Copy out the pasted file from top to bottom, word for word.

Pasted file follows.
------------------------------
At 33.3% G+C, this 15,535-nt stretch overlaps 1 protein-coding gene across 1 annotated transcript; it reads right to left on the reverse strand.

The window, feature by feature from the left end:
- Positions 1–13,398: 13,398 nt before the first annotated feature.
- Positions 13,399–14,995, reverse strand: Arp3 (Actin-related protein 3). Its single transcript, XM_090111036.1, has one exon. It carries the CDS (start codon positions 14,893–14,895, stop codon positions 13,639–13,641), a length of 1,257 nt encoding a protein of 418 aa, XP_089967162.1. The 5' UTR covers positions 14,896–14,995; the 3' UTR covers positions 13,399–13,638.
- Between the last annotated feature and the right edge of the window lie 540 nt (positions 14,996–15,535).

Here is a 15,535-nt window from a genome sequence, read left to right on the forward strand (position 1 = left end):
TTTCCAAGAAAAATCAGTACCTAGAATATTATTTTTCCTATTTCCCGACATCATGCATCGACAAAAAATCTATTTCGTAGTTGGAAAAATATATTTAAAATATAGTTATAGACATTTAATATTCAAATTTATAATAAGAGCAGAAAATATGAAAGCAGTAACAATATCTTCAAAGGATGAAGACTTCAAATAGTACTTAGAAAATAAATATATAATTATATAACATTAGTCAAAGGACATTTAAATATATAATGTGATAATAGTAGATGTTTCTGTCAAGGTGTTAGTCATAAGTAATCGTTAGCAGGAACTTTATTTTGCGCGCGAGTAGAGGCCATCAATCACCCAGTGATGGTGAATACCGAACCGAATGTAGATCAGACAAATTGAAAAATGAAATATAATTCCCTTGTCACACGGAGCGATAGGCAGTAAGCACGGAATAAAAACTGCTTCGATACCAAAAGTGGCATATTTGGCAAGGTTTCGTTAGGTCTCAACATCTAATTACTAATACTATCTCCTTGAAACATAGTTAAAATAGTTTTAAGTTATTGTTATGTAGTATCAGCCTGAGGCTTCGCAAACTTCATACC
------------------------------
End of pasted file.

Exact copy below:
At 33.3% G+C, this 15,535-nt stretch overlaps 1 protein-coding gene across 1 annotated transcript; it reads right to left on the reverse strand.

The window, feature by feature from the left end:
- Positions 1–13,398: 13,398 nt before the first annotated feature.
- Positions 13,399–14,995, reverse strand: Arp3 (Actin-related protein 3). Its single transcript, XM_090111036.1, has one exon. It carries the CDS (start codon positions 14,893–14,895, stop codon positions 13,639–13,641), a length of 1,257 nt encoding a protein of 418 aa, XP_089967162.1. The 5' UTR covers positions 14,896–14,995; the 3' UTR covers positions 13,399–13,638.
- Between the last annotated feature and the right edge of the window lie 540 nt (positions 14,996–15,535).

Here is a 15,535-nt window from a genome sequence, read left to right on the forward strand (position 1 = left end):
TTTCCAAGAAAAATCAGTACCTAGAATATTATTTTTCCTATTTCCCGACATCATGCATCGACAAAAAATCTATTTCGTAGTTGGAAAAATATATTTAAAATATAGTTATAGACATTTAATATTCAAATTTATAATAAGAGCAGAAAATATGAAAGCAGTAACAATATCTTCAAAGGATGAAGACTTCAAATAGTACTTAGAAAATAAATATATAATTATATAACATTAGTCAAAGGACATTTAAATATATAATGTGATAATAGTAGATGTTTCTGTCAAGGTGTTAGTCATAAGTAATCGTTAGCAGGAACTTTATTTTGCGCGCGAGTAGAGGCCATCAATCACCCAGTGATGGTGAATACCGAACCGAATGTAGATCAGACAAATTGAAAAATGAAATATAATTCCCTTGTCACACGGAGCGATAGGCAGTAAGCACGGAATAAAAACTGCTTCGATACCAAAAGTGGCATATTTGGCAAGGTTTCGTTAGGTCTCAACATCTAATTACTAATACTATCTCCTTGAAACATAGTTAAAATAGTTTTAAGTTATTGTTATGTAGTATCAGCCTGAGGCTTCGCAAACTTCATACC